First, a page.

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Hate crime investigation launched surrounding Ezra Levant broadcast

The Roma Community Centre in Toronto wants police to investigate comments made by Ezra Levant in a recent broadcast on Sun News Network as a hate crime.

The centre says it has "officially reported a hate crime" about Ezra Levant's broadcast, "The Jew vs. the Gypsies" that aired on his show The Source on September 5. The Toronto Police Service confirmed to J-Source that they are investigating a complaint from the centre.

"The hate crime unit is investigating," said Toronto Police constable Wendy Drummond. "The complaint is new, and the investigation is ongoing."

No charges have been laid.

In the broadcast, Levant accused the Roma of cheating the Canadian refugee system, and stereotyped them as criminals. He said:

"These are gypsies, a culture synonymous with swindlers. The phrase gypsy and cheater have been so interchangeable historically that the word has entered the English language as a verb: he gypped me. Well the gypsies have gypped us. Too many have come here as false refugees. And they come here to gyp us again and rob us blind as they have done in Europe for centuries. . . They're gypsies. And one of the central characteristics of that culture is that their chief economy is theft and begging."

Sun News Network has since taken the clip in question down, and provided a retraction and apology. (But an audio mirror is here.)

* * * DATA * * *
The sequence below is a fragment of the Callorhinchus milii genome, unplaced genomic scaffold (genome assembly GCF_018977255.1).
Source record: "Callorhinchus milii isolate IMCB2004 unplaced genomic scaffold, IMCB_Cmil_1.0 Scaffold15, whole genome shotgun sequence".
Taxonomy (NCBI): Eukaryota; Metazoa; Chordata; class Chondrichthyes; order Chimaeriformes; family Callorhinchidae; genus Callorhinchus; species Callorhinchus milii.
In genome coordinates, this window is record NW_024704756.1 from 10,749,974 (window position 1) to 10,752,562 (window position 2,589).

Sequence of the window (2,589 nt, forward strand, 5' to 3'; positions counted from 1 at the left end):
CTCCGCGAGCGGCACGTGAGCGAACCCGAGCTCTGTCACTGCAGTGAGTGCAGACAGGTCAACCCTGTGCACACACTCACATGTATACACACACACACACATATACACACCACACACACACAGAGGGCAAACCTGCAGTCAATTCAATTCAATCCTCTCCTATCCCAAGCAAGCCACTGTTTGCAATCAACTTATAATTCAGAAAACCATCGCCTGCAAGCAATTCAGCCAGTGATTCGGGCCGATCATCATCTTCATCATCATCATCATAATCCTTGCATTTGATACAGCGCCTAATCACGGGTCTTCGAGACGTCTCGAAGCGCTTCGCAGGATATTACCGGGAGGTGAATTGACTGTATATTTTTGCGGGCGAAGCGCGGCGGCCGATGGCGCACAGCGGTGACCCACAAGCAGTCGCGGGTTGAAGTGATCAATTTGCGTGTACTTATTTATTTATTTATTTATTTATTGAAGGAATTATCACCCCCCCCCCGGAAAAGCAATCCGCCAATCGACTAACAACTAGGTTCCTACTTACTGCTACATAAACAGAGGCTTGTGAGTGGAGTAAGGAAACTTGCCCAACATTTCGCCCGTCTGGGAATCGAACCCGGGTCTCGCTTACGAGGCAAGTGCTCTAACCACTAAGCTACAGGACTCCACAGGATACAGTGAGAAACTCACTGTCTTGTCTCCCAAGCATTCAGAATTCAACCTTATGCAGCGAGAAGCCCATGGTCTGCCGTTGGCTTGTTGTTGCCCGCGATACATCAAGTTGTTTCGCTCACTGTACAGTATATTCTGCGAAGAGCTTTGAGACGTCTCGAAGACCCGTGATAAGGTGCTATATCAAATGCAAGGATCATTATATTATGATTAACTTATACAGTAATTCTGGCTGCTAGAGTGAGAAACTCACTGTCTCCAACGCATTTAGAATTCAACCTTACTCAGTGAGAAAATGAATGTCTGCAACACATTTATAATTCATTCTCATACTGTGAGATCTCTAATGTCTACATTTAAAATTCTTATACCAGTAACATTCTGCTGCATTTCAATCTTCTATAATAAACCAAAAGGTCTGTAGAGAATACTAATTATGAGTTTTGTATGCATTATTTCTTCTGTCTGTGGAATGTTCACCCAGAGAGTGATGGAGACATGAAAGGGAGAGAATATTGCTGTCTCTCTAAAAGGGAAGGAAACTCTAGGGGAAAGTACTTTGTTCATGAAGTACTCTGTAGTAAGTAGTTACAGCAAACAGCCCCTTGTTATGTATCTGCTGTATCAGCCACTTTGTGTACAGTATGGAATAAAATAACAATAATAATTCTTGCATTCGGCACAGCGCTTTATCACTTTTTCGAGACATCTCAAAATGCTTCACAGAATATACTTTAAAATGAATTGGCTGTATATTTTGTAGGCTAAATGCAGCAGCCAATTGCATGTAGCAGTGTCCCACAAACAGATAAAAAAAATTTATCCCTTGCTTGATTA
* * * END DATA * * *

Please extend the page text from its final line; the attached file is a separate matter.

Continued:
J-Source contacted Levant, Sun News Network and a media spokesperson at Sun Media parent company Quebecor Media Inc. but has not yet received any comment.

Reaction to the initial Roma broadcast

Jewish community leaders also condemned the broadcast. "If the Sun News Network had aired an attack on Jews, the whole country would be outraged," they wrote in the opinion section of the National Post. "Yet we have seen little support for the Roma from other faith and ethno-cultural groups, politicians and community leaders in the wake of Levant's on-air rant. Even the media has remained mysteriously silent."

The Roma community in Canada is frequently under attack, according to Osgoode Hall Law School professors Benjamin Berger and Sean Rehaag who wrote an opinion piece in the Toronto Star. They called Levant's segment just the latest.

The Roma Community Centre argue its complaint is based on Section 319(2) of the Criminal Code which states "Every one who, by communicating statements, other than in private conversation, wilfully promotes hatred against any identifiable group is guilty of" either an indictable offence punishable by imprisonment of not more than two years, or an offence punishable on summary conviction.

Gina Csanyi-Robah, the centre's executive director, said it has filed complaints with the Canadian Broadcast Standards Council and the Canadian Radio-television Telecommunications Commission, and while investigations were launched, the centre felt the response from Sun Media wasn't satisfactory.